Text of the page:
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Oya, Carlos and Schaefer, Florian (2021) 'The politics of labour relations in global production networks: collective action, industrial parks, and local conflict in the Ethiopian apparel sector.' World Development, 146 (105564).

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Abstract

In this paper we examine the emerging politics of labour agency as new manufacturing locations are incorporated into existing global production networks, using the example of the Ethiopian apparel industry. The Ethiopian state has employed an active space-based industrial policy to attract leading apparel manufacturers into a series of new industrial parks in the country. Both investors and the Ethiopian government expected to find a large and pliant labour force willing to work for low wages. However, the new sector has already seen a wave of collective and individual resistance from workers. We ask which factors contribute to drive and constrain labour agency and shape the specific forms it takes in firms tied into leading global production networks. Drawing on a large-N quantitative survey of factory workers and in-depth qualitative interviews with managers, workers, trade union representatives and government officials, we show how the quality of industrial relations depends not just on state action and the business strategies of lead firms in production networks, but also on variegated forms of labour agency used both by organised and unorganised Ethiopian workers. We find that many industrial conflicts result from the collision of the productivity imperatives of manufacturing firms tied into demanding, but low value-added, segments of global production networks with the expectations of workers with limited prior experience in industrial jobs, but are compounded by the contradictory actions of different state agencies, a lack of formal unionisation, and the contingent interactions of factory-based grievances with local political conflicts. Industrial parks emerge as spaces of particular contestation. Our findings highlight the need to adopt an understanding of labour regimes grounded in local political realities. These findings have implications for the design of industrial policies and labour market institutions aiming to support firms and workers in emerging manufacturing clusters.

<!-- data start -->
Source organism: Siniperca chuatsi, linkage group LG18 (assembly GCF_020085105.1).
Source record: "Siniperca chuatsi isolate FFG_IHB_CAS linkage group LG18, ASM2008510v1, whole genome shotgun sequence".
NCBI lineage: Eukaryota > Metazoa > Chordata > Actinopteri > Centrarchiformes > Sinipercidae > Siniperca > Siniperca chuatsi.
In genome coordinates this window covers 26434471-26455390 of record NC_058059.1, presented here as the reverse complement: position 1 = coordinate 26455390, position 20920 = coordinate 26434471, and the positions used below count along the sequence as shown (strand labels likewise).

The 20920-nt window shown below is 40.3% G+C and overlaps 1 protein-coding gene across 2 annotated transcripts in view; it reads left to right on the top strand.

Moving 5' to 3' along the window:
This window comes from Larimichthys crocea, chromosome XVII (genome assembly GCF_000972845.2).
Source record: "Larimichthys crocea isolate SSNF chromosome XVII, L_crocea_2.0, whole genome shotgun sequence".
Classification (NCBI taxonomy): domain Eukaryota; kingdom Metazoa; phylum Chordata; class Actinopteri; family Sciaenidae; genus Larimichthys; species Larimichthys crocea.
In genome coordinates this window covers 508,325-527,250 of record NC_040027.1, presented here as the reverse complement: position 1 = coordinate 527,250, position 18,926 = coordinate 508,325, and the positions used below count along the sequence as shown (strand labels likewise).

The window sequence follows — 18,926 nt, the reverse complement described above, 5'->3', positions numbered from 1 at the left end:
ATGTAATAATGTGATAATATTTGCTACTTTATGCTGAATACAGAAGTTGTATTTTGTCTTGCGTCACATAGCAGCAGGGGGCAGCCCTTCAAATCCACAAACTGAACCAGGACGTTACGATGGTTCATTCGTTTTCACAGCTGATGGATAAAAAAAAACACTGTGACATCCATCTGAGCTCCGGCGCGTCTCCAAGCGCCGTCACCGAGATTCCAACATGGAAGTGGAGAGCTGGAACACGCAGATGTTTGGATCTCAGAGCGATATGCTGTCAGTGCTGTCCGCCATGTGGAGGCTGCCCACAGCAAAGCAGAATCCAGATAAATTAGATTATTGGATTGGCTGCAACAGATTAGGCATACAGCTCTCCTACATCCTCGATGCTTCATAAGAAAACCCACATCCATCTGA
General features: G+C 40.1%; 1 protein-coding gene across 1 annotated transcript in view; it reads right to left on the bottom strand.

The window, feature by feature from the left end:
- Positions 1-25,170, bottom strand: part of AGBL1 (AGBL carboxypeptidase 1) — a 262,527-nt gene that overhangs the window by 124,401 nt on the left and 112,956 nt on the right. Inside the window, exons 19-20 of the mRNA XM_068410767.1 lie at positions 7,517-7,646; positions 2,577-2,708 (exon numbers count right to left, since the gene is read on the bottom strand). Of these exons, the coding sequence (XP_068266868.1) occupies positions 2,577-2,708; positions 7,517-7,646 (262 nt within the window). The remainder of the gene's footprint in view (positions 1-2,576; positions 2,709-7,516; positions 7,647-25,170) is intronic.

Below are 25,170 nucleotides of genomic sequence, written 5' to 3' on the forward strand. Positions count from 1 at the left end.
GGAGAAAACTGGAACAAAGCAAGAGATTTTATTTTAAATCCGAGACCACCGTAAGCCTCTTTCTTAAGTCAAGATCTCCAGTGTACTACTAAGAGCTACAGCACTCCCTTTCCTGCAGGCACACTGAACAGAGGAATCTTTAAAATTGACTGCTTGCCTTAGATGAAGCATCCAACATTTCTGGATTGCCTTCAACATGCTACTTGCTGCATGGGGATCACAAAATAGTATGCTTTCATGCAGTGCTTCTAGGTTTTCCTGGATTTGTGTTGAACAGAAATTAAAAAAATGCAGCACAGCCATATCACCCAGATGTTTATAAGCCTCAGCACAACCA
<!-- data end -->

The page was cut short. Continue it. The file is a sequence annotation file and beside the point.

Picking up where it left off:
Item Type: Journal Article
Keywords: employment, labour regimes, labour conflict, apparel industry, global production networks, Ethiopia
SOAS Departments & Centres: Departments and Subunits > Department of Development Studies
ISSN: 0305750X
Copyright Statement: © 2021 The Authors.
DOI (Digital Object Identifier): https://doi.org/10.1016/j.worlddev.2021.105564
Date Deposited: 17 May 2021 14:26
URI: https://eprints.soas.ac.uk/id/eprint/35148
Funders: Economic and Social Research Council

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